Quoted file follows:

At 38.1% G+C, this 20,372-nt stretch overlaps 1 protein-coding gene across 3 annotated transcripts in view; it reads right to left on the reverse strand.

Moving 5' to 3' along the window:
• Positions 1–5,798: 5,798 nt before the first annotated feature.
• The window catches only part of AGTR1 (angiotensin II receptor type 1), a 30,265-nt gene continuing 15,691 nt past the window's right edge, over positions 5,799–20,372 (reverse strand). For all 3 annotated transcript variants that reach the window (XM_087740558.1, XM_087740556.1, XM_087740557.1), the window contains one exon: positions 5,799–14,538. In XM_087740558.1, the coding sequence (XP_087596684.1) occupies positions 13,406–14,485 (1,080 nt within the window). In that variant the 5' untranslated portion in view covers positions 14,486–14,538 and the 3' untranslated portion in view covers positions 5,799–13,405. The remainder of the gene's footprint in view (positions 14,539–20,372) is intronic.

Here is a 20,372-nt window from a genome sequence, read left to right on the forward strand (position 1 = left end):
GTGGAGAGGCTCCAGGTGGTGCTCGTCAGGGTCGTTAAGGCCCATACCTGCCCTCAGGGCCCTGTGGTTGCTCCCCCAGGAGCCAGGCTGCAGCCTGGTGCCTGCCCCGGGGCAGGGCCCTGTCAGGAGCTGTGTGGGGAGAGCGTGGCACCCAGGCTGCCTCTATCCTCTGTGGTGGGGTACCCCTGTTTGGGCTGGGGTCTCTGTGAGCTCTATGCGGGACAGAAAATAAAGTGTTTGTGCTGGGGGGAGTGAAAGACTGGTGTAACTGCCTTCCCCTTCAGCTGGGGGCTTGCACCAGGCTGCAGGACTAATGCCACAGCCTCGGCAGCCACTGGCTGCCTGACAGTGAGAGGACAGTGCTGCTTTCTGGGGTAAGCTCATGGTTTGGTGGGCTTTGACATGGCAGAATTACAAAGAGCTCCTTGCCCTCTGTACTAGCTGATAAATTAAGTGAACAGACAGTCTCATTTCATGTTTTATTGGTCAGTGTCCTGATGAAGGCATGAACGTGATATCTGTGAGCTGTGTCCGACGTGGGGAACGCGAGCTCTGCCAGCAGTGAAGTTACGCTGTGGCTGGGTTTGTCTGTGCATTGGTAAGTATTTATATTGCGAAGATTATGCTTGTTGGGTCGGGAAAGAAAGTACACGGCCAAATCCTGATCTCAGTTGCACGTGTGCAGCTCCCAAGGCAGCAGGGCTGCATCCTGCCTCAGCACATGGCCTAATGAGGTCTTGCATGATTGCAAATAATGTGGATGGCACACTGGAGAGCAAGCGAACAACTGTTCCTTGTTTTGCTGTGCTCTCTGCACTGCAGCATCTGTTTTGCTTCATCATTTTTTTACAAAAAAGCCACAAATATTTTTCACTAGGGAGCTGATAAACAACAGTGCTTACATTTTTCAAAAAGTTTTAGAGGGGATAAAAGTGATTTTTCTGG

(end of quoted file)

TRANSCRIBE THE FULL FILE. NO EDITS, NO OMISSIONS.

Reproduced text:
At 38.1% G+C, this 20,372-nt stretch overlaps 1 protein-coding gene across 3 annotated transcripts in view; it reads right to left on the reverse strand.

Moving 5' to 3' along the window:
• Positions 1–5,798: 5,798 nt before the first annotated feature.
• The window catches only part of AGTR1 (angiotensin II receptor type 1), a 30,265-nt gene continuing 15,691 nt past the window's right edge, over positions 5,799–20,372 (reverse strand). For all 3 annotated transcript variants that reach the window (XM_087740558.1, XM_087740556.1, XM_087740557.1), the window contains one exon: positions 5,799–14,538. In XM_087740558.1, the coding sequence (XP_087596684.1) occupies positions 13,406–14,485 (1,080 nt within the window). In that variant the 5' untranslated portion in view covers positions 14,486–14,538 and the 3' untranslated portion in view covers positions 5,799–13,405. The remainder of the gene's footprint in view (positions 14,539–20,372) is intronic.

Here is a 20,372-nt window from a genome sequence, read left to right on the forward strand (position 1 = left end):
GTGGAGAGGCTCCAGGTGGTGCTCGTCAGGGTCGTTAAGGCCCATACCTGCCCTCAGGGCCCTGTGGTTGCTCCCCCAGGAGCCAGGCTGCAGCCTGGTGCCTGCCCCGGGGCAGGGCCCTGTCAGGAGCTGTGTGGGGAGAGCGTGGCACCCAGGCTGCCTCTATCCTCTGTGGTGGGGTACCCCTGTTTGGGCTGGGGTCTCTGTGAGCTCTATGCGGGACAGAAAATAAAGTGTTTGTGCTGGGGGGAGTGAAAGACTGGTGTAACTGCCTTCCCCTTCAGCTGGGGGCTTGCACCAGGCTGCAGGACTAATGCCACAGCCTCGGCAGCCACTGGCTGCCTGACAGTGAGAGGACAGTGCTGCTTTCTGGGGTAAGCTCATGGTTTGGTGGGCTTTGACATGGCAGAATTACAAAGAGCTCCTTGCCCTCTGTACTAGCTGATAAATTAAGTGAACAGACAGTCTCATTTCATGTTTTATTGGTCAGTGTCCTGATGAAGGCATGAACGTGATATCTGTGAGCTGTGTCCGACGTGGGGAACGCGAGCTCTGCCAGCAGTGAAGTTACGCTGTGGCTGGGTTTGTCTGTGCATTGGTAAGTATTTATATTGCGAAGATTATGCTTGTTGGGTCGGGAAAGAAAGTACACGGCCAAATCCTGATCTCAGTTGCACGTGTGCAGCTCCCAAGGCAGCAGGGCTGCATCCTGCCTCAGCACATGGCCTAATGAGGTCTTGCATGATTGCAAATAATGTGGATGGCACACTGGAGAGCAAGCGAACAACTGTTCCTTGTTTTGCTGTGCTCTCTGCACTGCAGCATCTGTTTTGCTTCATCATTTTTTTACAAAAAAGCCACAAATATTTTTCACTAGGGAGCTGATAAACAACAGTGCTTACATTTTTCAAAAAGTTTTAGAGGGGATAAAAGTGATTTTTCTGG